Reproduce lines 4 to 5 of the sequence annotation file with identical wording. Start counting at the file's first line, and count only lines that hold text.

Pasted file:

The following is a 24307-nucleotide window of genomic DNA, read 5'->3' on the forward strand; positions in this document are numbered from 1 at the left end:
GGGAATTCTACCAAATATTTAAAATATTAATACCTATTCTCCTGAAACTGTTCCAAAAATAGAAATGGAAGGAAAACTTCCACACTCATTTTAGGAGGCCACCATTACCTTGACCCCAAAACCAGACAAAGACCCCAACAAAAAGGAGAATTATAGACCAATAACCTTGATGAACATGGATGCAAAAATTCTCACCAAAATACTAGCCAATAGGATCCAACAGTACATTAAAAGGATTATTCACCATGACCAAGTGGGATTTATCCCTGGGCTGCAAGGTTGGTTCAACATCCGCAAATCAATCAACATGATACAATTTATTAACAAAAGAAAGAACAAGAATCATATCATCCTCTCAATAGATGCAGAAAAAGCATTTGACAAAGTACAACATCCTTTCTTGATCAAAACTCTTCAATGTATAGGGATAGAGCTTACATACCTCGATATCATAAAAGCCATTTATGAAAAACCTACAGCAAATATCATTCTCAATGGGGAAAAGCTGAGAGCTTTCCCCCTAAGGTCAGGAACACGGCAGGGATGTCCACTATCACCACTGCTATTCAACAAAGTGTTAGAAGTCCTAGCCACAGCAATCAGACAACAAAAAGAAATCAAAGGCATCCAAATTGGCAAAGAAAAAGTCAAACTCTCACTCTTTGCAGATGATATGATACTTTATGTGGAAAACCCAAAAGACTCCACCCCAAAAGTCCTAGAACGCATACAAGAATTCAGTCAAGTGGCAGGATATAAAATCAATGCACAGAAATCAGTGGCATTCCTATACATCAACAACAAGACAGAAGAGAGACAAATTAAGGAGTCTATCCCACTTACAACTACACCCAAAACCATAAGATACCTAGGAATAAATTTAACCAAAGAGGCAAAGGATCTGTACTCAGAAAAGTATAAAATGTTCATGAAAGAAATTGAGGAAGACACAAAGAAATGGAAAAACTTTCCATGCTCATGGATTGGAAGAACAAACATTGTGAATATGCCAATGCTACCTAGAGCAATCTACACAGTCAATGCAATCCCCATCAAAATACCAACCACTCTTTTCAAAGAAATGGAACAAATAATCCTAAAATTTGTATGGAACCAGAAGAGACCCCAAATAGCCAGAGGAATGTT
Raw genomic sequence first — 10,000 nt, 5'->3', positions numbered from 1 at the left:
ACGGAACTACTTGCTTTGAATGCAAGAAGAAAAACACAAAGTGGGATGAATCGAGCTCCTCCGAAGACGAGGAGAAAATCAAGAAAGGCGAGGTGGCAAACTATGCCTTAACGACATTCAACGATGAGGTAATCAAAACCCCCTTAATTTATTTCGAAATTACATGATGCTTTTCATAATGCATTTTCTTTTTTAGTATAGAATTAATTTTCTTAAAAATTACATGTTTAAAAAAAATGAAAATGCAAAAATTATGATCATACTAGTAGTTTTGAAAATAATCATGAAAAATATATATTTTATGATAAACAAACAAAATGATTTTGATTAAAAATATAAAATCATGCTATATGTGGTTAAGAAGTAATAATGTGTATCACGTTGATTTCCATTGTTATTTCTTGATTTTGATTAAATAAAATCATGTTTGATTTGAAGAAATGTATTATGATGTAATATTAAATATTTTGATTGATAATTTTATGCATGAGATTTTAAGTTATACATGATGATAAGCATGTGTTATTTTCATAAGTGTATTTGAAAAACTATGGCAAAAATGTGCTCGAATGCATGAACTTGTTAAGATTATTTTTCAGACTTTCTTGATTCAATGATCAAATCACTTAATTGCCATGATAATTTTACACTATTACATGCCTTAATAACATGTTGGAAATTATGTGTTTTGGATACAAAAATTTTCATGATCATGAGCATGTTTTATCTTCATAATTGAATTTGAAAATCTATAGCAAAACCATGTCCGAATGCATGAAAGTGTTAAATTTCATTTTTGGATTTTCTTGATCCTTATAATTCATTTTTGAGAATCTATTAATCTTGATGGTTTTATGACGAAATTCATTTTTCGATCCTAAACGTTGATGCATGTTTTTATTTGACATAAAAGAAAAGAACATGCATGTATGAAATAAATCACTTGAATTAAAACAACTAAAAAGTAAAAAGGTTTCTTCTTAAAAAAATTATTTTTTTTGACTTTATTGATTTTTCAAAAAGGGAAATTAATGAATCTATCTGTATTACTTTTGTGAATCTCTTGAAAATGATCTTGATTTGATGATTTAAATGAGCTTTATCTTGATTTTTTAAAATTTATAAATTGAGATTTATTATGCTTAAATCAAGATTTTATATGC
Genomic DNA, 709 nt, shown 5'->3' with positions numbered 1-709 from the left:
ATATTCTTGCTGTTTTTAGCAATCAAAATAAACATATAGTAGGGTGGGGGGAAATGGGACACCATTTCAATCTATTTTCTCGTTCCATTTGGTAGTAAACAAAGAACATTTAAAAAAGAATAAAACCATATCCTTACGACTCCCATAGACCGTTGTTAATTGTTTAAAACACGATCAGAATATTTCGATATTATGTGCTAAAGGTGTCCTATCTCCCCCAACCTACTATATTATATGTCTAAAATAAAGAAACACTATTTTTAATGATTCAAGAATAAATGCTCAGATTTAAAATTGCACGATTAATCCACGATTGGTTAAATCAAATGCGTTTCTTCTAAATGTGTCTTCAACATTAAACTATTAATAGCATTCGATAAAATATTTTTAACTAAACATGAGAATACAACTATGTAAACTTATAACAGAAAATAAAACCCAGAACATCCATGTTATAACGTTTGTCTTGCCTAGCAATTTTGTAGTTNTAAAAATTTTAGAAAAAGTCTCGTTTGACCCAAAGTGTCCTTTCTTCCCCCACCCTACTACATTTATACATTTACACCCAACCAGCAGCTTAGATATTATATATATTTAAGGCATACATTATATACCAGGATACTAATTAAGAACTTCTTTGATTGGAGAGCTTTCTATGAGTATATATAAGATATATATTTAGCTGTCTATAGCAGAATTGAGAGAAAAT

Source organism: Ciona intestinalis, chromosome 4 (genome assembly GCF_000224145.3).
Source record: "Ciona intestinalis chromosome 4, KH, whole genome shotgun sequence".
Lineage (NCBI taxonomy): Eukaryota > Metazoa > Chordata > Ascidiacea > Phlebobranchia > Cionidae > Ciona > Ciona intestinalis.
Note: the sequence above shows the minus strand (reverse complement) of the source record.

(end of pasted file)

ACGGAACTACTTGCTTTGAATGCAAGAAGAAAAACACAAAGTGGGATGAATCGAGCTCCTCCGAAGACGAGGAGAAAATCAAGAAAGGCGAGGTGGCAAACTATGCCTTAACGACATTCAACGATGAGGTAATCAAAACCCCCTTAATTTATTTCGAAATTACATGATGCTTTTCATAATGCATTTTCTTTTTTAGTATAGAATTAATTTTCTTAAAAATTACATGTTTAAAAAAAATGAAAATGCAAAAATTATGATCATACTAGTAGTTTTGAAAATAATCATGAAAAATATATATTTTATGATAAACAAACAAAATGATTTTGATTAAAAATATAAAATCATGCTATATGTGGTTAAGAAGTAATAATGTGTATCACGTTGATTTCCATTGTTATTTCTTGATTTTGATTAAATAAAATCATGTTTGATTTGAAGAAATGTATTATGATGTAATATTAAATATTTTGATTGATAATTTTATGCATGAGATTTTAAGTTATACATGATGATAAGCATGTGTTATTTTCATAAGTGTATTTGAAAAACTATGGCAAAAATGTGCTCGAATGCATGAACTTGTTAAGATTATTTTTCAGACTTTCTTGATTCAATGATCAAATCACTTAATTGCCATGATAATTTTACACTATTACATGCCTTAATAACATGTTGGAAATTATGTGTTTTGGATACAAAAATTTTCATGATCATGAGCATGTTTTATCTTCATAATTGAATTTGAAAATCTATAGCAAAACCATGTCCGAATGCATGAAAGTGTTAAATTTCATTTTTGGATTTTCTTGATCCTTATAATTCATTTTTGAGAATCTATTAATCTTGATGGTTTTATGACGAAATTCATTTTTCGATCCTAAACGTTGATGCATGTTTTTATTTGACATAAAAGAAAAGAACATGCATGTATGAAATAAATCACTTGAATTAAAACAACTAAAAAGTAAAAAGGTTTCTTCTTAAAAAAATTATTTTTTTTGACTTTATTGATTTTTCAAAAAGGGAAATTAATGAATCTATCTGTATTACTTTTGTGAATCTCTTGAAAATGATCTTGATTTGATGATTTAAATGAGCTTTATCTTGATTTTTTAAAATTTATAAATTGAGATTTATTATGCTTAAATCAAGATTTTATATGC
Genomic DNA, 709 nt, shown 5'->3' with positions numbered 1-709 from the left: